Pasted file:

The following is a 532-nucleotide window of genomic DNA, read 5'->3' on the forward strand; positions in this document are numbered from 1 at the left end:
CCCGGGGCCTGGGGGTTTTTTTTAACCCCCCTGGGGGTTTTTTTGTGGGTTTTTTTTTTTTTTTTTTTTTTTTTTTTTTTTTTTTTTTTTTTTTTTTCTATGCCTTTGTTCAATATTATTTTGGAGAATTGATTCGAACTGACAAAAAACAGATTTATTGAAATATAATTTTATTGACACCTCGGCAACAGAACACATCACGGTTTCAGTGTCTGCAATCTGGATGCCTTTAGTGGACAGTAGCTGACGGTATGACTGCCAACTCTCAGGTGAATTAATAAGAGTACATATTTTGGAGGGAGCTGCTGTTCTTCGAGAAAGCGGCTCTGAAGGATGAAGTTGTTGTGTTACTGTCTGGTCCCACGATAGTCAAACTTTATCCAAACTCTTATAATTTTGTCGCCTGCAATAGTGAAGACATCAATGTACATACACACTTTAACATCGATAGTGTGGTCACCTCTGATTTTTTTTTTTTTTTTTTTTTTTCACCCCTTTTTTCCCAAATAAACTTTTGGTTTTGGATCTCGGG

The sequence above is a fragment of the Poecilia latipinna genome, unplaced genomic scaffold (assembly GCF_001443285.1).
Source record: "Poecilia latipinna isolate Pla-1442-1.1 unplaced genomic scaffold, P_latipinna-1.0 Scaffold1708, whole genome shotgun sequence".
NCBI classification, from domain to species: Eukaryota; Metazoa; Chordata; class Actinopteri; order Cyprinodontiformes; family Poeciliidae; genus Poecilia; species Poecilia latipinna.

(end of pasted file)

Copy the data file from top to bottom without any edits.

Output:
The following is a 532-nucleotide window of genomic DNA, read 5'->3' on the forward strand; positions in this document are numbered from 1 at the left end:
CCCGGGGCCTGGGGGTTTTTTTTAACCCCCCTGGGGGTTTTTTTGTGGGTTTTTTTTTTTTTTTTTTTTTTTTTTTTTTTTTTTTTTTTTTTTTTTTCTATGCCTTTGTTCAATATTATTTTGGAGAATTGATTCGAACTGACAAAAAACAGATTTATTGAAATATAATTTTATTGACACCTCGGCAACAGAACACATCACGGTTTCAGTGTCTGCAATCTGGATGCCTTTAGTGGACAGTAGCTGACGGTATGACTGCCAACTCTCAGGTGAATTAATAAGAGTACATATTTTGGAGGGAGCTGCTGTTCTTCGAGAAAGCGGCTCTGAAGGATGAAGTTGTTGTGTTACTGTCTGGTCCCACGATAGTCAAACTTTATCCAAACTCTTATAATTTTGTCGCCTGCAATAGTGAAGACATCAATGTACATACACACTTTAACATCGATAGTGTGGTCACCTCTGATTTTTTTTTTTTTTTTTTTTTTTCACCCCTTTTTTCCCAAATAAACTTTTGGTTTTGGATCTCGGG

The sequence above is a fragment of the Poecilia latipinna genome, unplaced genomic scaffold (assembly GCF_001443285.1).
Source record: "Poecilia latipinna isolate Pla-1442-1.1 unplaced genomic scaffold, P_latipinna-1.0 Scaffold1708, whole genome shotgun sequence".
NCBI classification, from domain to species: Eukaryota; Metazoa; Chordata; class Actinopteri; order Cyprinodontiformes; family Poeciliidae; genus Poecilia; species Poecilia latipinna.